GRAND RAPIDS, Mich. (WOOD) — For all boaters gearing up for Memorial Day weekend, a warning before hitting the water: make sure you know what type of gas you’re putting in your engine.

Marine authorities, including the U.S. Coast Guard, are urging people to double check before filling up at your local corner gas station and watch out for E15 gasoline.

As most boaters know, boat engines do not handle E15 gas well. E15 is short for fuel that has a 15% mix of ethanol. In boat motors, E15 has shown to cause more engine failure, including a higher rate of engine fires. It can also void the engine’s warranty.

Many boaters like to fill up their boat tanks at their corner station because gas is often cheaper compared to fuel bought at a marina. Normally, that’s not a problem. An ordinance from the U.S. Environmental Protection Agency prohibits the sale of E15 gasoline between June 1 and Sept. 15 because E15 gives off more ground-level ozone. However, with gas prices soaring, President Joe Biden and the EPA announced they would lift that ordinance for this summer, keeping more gasoline on the market and preventing more rises in gas prices.

Lt. Jeremiah Schiessel, of the U.S. Coast Guard, told WWJ-AM that boaters should look for an orange sticker at the gas pump that should also come with a warning about using E15 gasoline in boats.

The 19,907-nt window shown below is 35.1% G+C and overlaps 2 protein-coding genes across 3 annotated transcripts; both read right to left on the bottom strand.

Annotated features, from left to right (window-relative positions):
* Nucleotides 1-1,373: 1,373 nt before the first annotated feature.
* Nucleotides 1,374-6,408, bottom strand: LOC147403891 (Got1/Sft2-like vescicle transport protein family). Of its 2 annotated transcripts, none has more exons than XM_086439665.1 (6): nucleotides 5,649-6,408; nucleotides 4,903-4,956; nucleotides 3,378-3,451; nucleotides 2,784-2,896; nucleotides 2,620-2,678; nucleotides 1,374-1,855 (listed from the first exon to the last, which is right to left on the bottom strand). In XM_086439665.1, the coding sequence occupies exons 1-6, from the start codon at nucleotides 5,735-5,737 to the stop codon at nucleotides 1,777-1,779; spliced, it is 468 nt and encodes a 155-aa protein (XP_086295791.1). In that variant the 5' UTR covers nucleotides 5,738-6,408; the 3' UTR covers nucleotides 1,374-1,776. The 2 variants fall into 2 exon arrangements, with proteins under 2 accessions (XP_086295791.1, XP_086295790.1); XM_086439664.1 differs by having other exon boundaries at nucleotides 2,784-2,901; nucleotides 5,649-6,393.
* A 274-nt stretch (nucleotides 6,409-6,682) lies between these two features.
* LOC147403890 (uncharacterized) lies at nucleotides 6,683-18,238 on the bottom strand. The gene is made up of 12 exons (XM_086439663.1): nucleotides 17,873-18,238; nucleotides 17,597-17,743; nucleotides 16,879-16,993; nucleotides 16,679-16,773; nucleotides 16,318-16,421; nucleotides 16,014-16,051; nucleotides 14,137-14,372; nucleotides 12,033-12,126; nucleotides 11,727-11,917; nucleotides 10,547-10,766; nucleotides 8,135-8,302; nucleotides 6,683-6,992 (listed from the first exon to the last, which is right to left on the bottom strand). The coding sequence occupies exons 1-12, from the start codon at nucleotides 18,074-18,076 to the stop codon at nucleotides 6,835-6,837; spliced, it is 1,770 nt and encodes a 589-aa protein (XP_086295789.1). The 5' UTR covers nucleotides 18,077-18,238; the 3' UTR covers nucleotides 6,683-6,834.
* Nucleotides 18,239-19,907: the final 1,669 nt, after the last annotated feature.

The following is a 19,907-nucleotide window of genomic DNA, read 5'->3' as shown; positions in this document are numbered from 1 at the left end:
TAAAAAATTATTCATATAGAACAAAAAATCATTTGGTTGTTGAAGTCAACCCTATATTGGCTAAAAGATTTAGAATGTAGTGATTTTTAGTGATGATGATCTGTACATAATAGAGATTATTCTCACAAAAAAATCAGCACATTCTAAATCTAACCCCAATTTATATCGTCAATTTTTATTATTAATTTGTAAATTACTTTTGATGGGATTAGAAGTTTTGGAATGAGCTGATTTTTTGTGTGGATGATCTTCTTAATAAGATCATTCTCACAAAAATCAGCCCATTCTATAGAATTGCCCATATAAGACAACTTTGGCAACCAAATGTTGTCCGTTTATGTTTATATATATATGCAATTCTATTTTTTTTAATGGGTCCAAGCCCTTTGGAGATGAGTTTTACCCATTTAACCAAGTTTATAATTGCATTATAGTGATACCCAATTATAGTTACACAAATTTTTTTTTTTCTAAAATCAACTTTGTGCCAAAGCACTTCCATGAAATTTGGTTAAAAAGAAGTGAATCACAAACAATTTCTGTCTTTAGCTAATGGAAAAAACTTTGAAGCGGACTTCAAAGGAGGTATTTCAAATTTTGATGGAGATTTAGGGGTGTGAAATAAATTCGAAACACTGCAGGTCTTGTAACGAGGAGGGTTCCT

Jeff Wasil, the engineering manager of emissions testing at BRP/Evinrude, laid out the concerns with Boating Magazine in 2019.

“Since marine engines can run for extended periods of time at wide-open throttle, any increase in exhaust gas temperature will cause issues,” Wasil said.

There are two main concerns. One is motors running on E15 for too long, causing them to overheat. The other: motors sitting idle with E15 in the tank and fuel lines.

“The concern is what happens to the components when the engine is not used for some period of time,” Wasil told Boating Magazine. “This is when the higher ethanol content can start to do its damage to these fuel-system components. Remember, ethanol is a harsh solvent, and more ethanol is an even stronger solvent.”